In Part 1, I introduced the Norman D. Wilson Subway system designed in 1959 for the city of Winnipeg. Now, let’s look at it in more detail:
On the left is the drawing provided by TRU Winnipeg, the advocates for the Wilson Subway. The subway system was designed in 1959 to service the city of Wininpeg. If it had been built then, the city would certainly have developped differently, with more density in the core, greater cost efficiencies, healthier people and communities, and better able to handle the current oil price shock and potential future consequences of peak oil.
But, the city instead chose to dismantle its trolley system and replace it with the buses we know and love today. Even the train to Grand Beach was dismantled. Such were the heady days of cheap oil before their were any ecological and other physical constraints to human growth on the horizon. (Some did see future limits to growth.)
However, whether or not Wilson’s plan was good for Winnipeg 50 years ago is a moot historical point. What is being advocated for is not that we go back in time, but that we build the same plan today. So, I thought that I’d take that subway map and draw on it…(click to enlarge)
What you see above is the Wilson Subway Map with circles of radius 750m around each stop. Every building, every residence, every business, everything in the blue area is within less than 10 minutes walk from a station. If this system were built and you were travelling from blue space to blue space, it would be very convenient to ride the subway.
What about a larger walking window? Below are circles of radius 1.5km, or the walking distance for a brisk 20 minutes:
Now, if you were on the edge of the green zone, it would be a solid walk to get to a subway. I’m going to make a judgement call that if people need to walk 20 minutes then they are more likely not to walk to subway. For them, they would need to drive, ride a bus, or bike to get most places. They may also choose to take one of those options to the nearest station. This 20 minute walk is particularily tough at -40C.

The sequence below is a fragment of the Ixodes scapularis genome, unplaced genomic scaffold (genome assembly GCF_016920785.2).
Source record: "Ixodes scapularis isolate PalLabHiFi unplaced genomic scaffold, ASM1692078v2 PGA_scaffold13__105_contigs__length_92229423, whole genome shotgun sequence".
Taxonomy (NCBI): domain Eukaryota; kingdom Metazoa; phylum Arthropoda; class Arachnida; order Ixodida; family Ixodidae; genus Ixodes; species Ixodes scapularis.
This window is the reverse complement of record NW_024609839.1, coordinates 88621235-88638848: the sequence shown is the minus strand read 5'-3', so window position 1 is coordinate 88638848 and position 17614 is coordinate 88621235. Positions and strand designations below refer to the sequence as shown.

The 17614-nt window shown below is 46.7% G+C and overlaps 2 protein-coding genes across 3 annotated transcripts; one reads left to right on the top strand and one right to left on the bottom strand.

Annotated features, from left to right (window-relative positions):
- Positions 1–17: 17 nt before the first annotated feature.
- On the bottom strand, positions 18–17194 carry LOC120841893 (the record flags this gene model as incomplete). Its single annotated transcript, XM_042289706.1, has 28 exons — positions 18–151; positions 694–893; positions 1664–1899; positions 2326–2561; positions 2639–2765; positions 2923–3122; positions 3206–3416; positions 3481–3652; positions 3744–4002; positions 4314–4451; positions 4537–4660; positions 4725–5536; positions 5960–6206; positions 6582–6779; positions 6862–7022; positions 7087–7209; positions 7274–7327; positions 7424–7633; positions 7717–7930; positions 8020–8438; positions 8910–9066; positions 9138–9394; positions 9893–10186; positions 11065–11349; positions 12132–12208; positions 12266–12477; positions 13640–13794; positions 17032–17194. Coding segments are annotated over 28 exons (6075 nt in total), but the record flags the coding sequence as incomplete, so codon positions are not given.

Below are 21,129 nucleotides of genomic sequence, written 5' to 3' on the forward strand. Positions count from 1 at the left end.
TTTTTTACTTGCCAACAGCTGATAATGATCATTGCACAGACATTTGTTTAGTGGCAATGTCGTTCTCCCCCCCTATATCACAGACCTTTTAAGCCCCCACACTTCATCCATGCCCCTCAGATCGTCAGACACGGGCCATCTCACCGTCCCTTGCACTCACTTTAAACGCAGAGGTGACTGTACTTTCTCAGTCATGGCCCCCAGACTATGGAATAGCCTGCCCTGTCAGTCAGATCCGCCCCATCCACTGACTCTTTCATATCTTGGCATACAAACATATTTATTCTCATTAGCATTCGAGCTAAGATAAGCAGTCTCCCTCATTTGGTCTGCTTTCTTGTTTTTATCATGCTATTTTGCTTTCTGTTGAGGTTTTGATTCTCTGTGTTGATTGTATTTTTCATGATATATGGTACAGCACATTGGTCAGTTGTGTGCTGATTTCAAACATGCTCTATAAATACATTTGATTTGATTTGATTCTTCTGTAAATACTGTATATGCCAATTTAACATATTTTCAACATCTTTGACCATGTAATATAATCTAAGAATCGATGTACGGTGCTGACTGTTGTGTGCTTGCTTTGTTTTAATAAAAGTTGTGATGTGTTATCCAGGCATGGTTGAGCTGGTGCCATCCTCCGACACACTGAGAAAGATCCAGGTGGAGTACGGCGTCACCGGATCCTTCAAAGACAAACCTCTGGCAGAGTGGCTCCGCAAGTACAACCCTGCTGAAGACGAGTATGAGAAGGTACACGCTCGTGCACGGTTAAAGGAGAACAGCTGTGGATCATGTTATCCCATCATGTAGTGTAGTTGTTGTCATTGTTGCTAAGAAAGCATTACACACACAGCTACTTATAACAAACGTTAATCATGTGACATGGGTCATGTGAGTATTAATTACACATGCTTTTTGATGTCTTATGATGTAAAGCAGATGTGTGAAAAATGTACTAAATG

Now, let’s combine those…
Now, look at all those colours! You can get almost anywhere!<p>Well, hold on. In reality, Winnipeg is bigger, much bigger…
Put in that perspective, how much of the city’s population would be within walking distance of the subway? Would all the important destinations in the city be on the subway? Would all of 2008 Winnipeg’s major population dense centers be on the system?
Collect current information: survey population density both at home and during the day, review current car traffic patterns and bus ridership patters, survey the population who will pay for the thing to find out what locations they would like to see included on the grid
Analyse the new information to develop a plan that will service Winnipeg 2008
Produce a Cost-Benefit Analysis and new estimate of the cost of building the new subway.
Re-do 1 to 3 all over again for an above-ground rail network and show that this network is not as efficient in terms of service, reliability, climate, building costs, operating costs, and energy use.
If you can produce a thorough, well-researched, engineer-approved, current proposal, I will support you. If you continue to use a 50-year-old plan – no matter how wonderful that plan was for 1959 – I can’t support your proposal.